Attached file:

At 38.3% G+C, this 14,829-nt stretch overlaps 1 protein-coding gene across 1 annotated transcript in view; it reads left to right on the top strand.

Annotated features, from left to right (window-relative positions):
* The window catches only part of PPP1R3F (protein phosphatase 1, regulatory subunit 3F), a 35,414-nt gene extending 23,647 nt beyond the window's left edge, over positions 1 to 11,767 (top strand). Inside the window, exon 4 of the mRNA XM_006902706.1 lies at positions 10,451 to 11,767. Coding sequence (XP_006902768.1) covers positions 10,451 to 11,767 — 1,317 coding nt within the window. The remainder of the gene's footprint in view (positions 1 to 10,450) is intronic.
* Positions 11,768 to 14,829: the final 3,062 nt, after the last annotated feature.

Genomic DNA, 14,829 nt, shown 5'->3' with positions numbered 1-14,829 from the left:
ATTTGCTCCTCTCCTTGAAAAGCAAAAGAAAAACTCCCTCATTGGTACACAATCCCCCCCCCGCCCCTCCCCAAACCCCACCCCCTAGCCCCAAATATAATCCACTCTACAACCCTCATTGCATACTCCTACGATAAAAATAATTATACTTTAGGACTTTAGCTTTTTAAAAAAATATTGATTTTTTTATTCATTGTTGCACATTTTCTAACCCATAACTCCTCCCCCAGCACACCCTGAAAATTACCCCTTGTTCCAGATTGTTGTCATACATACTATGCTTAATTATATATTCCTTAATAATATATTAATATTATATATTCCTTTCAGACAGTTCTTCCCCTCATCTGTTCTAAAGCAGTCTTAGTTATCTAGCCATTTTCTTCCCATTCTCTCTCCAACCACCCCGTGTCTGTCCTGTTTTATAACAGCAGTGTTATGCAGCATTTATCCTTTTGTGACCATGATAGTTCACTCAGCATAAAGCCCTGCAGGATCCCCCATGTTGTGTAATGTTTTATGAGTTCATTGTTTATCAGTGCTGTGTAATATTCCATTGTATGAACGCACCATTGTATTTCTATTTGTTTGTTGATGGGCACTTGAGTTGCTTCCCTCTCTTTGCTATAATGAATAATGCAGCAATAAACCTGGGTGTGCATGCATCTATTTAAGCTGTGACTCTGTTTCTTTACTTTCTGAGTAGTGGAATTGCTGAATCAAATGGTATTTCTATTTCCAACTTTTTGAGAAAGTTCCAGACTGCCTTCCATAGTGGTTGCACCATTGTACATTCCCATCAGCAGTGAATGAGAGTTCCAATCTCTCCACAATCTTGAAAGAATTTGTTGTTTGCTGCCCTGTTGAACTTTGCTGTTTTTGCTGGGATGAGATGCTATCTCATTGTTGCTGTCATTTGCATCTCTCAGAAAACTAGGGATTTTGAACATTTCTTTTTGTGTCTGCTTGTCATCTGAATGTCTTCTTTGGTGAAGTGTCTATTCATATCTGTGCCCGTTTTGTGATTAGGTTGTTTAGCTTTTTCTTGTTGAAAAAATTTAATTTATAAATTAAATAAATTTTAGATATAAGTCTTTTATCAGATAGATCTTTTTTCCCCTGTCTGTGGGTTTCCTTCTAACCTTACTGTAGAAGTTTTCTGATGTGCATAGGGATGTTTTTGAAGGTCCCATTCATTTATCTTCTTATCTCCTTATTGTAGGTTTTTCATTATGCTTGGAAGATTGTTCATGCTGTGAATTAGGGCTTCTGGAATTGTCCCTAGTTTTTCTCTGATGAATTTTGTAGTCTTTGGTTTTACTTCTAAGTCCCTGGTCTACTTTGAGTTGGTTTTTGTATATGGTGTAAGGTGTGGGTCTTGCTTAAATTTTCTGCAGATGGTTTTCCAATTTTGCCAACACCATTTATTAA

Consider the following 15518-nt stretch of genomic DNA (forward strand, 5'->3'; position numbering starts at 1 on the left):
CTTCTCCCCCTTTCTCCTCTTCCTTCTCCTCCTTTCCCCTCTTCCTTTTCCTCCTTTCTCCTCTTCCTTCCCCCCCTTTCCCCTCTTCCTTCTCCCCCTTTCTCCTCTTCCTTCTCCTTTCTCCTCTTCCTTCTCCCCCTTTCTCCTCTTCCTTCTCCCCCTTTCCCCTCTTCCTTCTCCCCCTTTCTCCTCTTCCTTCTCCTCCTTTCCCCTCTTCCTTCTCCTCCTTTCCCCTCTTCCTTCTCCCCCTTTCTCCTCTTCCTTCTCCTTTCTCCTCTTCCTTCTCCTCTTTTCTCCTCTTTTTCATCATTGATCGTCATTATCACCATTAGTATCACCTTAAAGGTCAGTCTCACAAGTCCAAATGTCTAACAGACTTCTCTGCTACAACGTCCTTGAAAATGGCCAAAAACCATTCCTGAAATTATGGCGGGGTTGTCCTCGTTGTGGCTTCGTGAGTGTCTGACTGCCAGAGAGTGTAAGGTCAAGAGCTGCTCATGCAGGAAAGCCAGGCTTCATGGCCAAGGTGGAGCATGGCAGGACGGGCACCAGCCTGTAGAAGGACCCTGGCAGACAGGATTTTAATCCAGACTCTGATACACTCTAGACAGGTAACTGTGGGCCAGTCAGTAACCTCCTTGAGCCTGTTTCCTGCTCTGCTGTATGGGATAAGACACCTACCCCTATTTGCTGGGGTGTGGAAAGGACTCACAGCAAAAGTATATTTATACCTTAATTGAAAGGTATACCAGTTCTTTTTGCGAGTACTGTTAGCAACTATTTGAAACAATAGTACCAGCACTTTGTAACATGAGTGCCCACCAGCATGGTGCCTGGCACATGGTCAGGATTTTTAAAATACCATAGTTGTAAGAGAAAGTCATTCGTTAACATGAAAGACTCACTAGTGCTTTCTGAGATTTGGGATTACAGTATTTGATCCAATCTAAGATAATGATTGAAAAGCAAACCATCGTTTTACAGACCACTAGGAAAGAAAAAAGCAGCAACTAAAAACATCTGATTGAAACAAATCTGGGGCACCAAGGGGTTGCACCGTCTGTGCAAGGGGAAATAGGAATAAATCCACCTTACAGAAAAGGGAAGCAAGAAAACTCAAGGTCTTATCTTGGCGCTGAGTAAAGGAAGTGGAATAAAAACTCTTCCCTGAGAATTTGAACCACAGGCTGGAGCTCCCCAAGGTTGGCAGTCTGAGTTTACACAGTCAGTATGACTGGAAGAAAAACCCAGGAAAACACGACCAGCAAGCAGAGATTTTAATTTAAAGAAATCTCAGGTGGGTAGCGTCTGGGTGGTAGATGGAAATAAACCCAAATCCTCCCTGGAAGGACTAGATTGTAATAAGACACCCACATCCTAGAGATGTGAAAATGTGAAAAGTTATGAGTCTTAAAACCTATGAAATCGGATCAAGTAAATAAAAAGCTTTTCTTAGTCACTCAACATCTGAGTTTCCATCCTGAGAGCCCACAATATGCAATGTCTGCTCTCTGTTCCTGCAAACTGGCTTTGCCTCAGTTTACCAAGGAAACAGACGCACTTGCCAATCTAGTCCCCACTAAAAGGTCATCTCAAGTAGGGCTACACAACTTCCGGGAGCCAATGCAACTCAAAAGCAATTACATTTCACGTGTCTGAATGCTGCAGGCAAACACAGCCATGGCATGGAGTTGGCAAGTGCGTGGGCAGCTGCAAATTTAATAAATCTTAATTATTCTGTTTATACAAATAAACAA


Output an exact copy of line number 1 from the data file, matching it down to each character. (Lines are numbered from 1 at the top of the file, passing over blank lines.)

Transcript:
At 38.3% G+C, this 14,829-nt stretch overlaps 1 protein-coding gene across 1 annotated transcript in view; it reads left to right on the top strand.